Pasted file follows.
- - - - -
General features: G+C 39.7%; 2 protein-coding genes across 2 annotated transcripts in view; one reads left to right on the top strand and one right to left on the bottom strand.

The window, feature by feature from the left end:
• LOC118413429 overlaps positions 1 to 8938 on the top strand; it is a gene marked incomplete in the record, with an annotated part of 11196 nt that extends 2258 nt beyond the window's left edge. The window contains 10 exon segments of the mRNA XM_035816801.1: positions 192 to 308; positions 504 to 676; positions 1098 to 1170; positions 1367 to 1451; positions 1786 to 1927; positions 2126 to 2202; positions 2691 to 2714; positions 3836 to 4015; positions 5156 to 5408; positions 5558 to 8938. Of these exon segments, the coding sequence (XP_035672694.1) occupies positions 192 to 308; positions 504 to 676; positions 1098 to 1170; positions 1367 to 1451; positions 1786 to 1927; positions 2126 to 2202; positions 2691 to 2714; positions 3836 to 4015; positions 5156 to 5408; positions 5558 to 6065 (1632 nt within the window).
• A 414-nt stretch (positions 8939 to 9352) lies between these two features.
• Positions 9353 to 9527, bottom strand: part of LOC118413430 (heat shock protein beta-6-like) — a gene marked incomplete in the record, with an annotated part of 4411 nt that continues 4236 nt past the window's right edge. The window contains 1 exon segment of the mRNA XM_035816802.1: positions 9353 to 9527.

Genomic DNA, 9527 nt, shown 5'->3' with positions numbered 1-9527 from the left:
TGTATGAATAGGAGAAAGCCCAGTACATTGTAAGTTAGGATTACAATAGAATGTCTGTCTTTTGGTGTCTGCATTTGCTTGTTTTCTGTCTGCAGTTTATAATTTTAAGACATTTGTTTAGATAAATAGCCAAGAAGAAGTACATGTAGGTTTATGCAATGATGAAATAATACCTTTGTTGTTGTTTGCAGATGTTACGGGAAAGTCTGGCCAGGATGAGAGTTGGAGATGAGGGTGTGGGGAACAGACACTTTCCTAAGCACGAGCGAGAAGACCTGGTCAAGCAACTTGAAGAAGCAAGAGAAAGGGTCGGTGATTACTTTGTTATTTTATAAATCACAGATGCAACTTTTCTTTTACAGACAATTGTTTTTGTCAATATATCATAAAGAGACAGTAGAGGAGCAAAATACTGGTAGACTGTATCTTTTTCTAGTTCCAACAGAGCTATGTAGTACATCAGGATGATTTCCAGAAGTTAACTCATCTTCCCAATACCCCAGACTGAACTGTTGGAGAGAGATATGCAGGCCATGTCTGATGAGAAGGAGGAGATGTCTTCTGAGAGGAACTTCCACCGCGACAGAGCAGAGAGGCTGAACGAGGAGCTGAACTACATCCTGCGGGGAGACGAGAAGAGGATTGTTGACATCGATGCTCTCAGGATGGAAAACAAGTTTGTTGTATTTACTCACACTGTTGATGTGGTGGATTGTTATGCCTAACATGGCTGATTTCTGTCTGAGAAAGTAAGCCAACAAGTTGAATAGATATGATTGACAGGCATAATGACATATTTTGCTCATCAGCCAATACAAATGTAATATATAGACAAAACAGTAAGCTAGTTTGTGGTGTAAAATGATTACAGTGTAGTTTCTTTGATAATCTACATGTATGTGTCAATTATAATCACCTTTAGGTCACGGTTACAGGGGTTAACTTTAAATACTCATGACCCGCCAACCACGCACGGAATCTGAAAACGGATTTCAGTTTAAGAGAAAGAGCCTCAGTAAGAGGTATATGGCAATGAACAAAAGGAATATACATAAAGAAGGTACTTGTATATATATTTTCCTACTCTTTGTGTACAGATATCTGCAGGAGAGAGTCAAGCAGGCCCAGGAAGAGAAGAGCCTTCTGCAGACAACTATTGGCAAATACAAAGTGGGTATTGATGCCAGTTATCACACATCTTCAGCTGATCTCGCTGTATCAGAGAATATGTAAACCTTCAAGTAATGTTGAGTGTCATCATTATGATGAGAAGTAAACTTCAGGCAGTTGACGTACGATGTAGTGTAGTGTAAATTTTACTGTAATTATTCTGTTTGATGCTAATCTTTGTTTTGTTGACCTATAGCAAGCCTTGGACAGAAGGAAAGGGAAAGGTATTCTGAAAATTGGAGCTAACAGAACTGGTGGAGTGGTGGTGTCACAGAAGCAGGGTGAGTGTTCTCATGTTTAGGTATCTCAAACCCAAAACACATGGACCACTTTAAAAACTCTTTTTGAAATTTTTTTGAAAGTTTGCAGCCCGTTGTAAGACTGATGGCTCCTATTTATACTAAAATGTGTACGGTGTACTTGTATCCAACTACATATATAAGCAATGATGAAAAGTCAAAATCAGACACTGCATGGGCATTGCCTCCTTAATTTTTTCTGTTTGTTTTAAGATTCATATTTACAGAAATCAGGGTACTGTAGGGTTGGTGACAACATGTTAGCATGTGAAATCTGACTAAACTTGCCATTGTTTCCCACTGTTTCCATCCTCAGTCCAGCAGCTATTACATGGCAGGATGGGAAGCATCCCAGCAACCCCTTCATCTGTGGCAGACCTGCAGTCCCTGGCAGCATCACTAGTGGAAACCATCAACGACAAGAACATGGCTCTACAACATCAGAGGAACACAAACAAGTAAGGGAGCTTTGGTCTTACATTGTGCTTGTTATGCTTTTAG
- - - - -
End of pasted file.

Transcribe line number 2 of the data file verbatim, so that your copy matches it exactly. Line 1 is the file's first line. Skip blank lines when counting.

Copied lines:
The window, feature by feature from the left end: